If there is any industry where you want to make sure you have extra layers of protection for your business and personal assets, it’s the cannabis (CBD oil) industry.
The U.S. is the land of opportunity and also the land of lawsuits. We have more lawsuits than any other country in the world. Selling products have an inherently higher risk of liability.
Anytime you are involved in a fast-growing industry with new regulations, it’s a recipe for a huge spike in litigation. This is the case with the fast-growing Cannabis industry, which was worth $8-billion in 2018 and is expected to grow by 5 times, to $41-Billion by 2025! (see
There are several aspects of the cannabis industry that are leading to huge opportunities, but also several aspects that will lead to a massive increase in litigation.
Areas of Cannabis Litigation:
- Legal agreements with partners and investors
- Product liability class action lawsuits
- Patent or trademark infringement
- Deceptive trade practices
- The actual amount in at least one of those products was far less than stated, which lead to litigation.
- False claims and FDA issues (including all-natural and health benefits)
- The FDA warned that the product does not meet the definition of a dietary supplement and said the company could face seizure of its supply.
- State liens and seizures because of past due sales tax or licensing issues.
There are several keys when it comes to protecting your current and future assets as you enter the cannabis business, even as an investor. With investment capital ranging from $500k to $1.5-million at a minimum, this is not an area to set up a $99 LLC online; you must start with a complete formation.
Basic and Advanced Asset Protection Steps for the Cannabis Industry:
- Use a separate, clean entity for your cannabis business. Do not use an entity from the past, especially one with past partners. You do not want mistakes from the past to come back to haunt you in the future.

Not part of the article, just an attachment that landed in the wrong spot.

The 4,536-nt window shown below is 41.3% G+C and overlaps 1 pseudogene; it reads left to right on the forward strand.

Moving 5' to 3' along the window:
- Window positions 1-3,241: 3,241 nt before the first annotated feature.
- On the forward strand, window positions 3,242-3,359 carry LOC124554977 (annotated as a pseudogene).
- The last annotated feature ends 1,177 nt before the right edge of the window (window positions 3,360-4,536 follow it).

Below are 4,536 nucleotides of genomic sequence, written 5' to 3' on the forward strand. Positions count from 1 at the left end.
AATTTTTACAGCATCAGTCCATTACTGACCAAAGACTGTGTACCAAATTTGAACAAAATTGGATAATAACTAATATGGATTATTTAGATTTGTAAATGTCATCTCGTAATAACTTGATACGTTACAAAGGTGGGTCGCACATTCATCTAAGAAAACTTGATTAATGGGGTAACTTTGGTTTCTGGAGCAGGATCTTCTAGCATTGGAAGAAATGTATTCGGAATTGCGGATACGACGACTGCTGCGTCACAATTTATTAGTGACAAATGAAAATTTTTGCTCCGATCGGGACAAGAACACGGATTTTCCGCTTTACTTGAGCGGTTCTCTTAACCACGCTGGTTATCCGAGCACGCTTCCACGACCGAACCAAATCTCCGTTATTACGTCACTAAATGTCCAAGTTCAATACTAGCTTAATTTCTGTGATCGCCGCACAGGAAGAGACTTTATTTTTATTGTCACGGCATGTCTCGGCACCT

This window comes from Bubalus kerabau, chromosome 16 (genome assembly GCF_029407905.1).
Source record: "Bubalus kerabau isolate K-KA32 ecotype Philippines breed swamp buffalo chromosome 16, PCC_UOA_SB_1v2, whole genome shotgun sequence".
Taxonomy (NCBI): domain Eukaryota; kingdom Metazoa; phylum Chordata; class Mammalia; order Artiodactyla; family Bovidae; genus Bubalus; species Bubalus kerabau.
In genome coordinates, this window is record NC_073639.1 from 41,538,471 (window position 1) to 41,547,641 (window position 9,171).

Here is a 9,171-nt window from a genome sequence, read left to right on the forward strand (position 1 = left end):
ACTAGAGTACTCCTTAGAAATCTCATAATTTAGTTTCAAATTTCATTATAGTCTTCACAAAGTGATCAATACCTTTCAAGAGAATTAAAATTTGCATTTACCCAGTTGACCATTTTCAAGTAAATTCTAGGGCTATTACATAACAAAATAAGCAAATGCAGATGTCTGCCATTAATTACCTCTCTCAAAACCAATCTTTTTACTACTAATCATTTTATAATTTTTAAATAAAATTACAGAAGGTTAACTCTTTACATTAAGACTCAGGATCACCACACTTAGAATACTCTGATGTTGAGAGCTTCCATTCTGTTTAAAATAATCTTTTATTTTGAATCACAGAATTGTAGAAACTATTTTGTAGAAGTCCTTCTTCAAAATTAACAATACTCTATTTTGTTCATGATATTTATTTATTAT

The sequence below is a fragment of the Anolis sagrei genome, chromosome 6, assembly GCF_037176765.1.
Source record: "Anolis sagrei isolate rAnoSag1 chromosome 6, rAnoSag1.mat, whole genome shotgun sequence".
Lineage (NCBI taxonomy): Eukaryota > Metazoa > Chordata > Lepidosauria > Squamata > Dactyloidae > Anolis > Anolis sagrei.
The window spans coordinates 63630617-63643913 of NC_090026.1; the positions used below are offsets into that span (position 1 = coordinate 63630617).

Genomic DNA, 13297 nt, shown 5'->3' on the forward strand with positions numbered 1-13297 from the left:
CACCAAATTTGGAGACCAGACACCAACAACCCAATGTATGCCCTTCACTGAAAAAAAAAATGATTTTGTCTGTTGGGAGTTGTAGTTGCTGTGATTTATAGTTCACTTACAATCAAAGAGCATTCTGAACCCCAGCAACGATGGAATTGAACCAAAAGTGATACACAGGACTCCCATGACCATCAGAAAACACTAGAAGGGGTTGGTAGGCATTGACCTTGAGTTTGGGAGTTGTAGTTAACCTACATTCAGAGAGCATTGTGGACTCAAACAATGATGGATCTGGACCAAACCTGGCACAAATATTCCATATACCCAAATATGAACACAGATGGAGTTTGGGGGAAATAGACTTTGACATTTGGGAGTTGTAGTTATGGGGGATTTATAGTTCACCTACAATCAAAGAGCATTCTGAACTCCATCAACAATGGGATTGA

- Work with a securities attorney for investors. It’s very important to have the proper security agreements in place. There are specific rules about investors living in the states that have legalized marijuana.
- Ownership Structure. You, as the owner or an investor, will need to determine how you want to maintain your relationship with the operating cannabis company. Is that going to be you, as an individual or another separate legal entity, holding the safe asset or investment in the operating company? How does it impact your licensing requirements when the owner is not an individual? If you bring an investor on later, membership in an LLC or stock ownership in a corporation will need to be updated. Will you create a taxable event upon capitalization for the non-investor partner? This is where a CPA firm is required.
- Protect your Trade Secrets. Get a non-disclosure/non-compete/non-circumvention agreement (NNN Agreement) in place before you reveal too much to a potential investor.
- Proper 280E Analysis. Make sure your investors understand the IRC 280E analysis from an accounting point of view, which prevents a cannabis business from claiming business deductions (payment, rent, marketing… other than the cost of goods sold. Removing business deductions will increase profits, and also increase the amount of taxes to be paid. The states may take a different position than the federal government, so proper planning is required. Here is a video overview from a top cannabis CPA firm on this subject. We recommend an expert who is familiar with the cannabis industry if you are looking to increase your cost of goods sold related directly to your cannabis product. You cannot deduct your payroll, office, supplies, or anything not directly related to the product or cost of the product. You may be exposing your cannabis to an IRS audit (which they are 10X more likely to be audited than a regular business).
- Protect Intellectual Property. It is very important you trademark your business and product names properly. You will want to make sure your name and packaging are not infringing upon any existing trademarks. You don’t want to be on the wrong side of a class-action lawsuit. A qualified trademark and patent attorney with experience is recommended. We are able to recommend one, as needed when you work with NCP.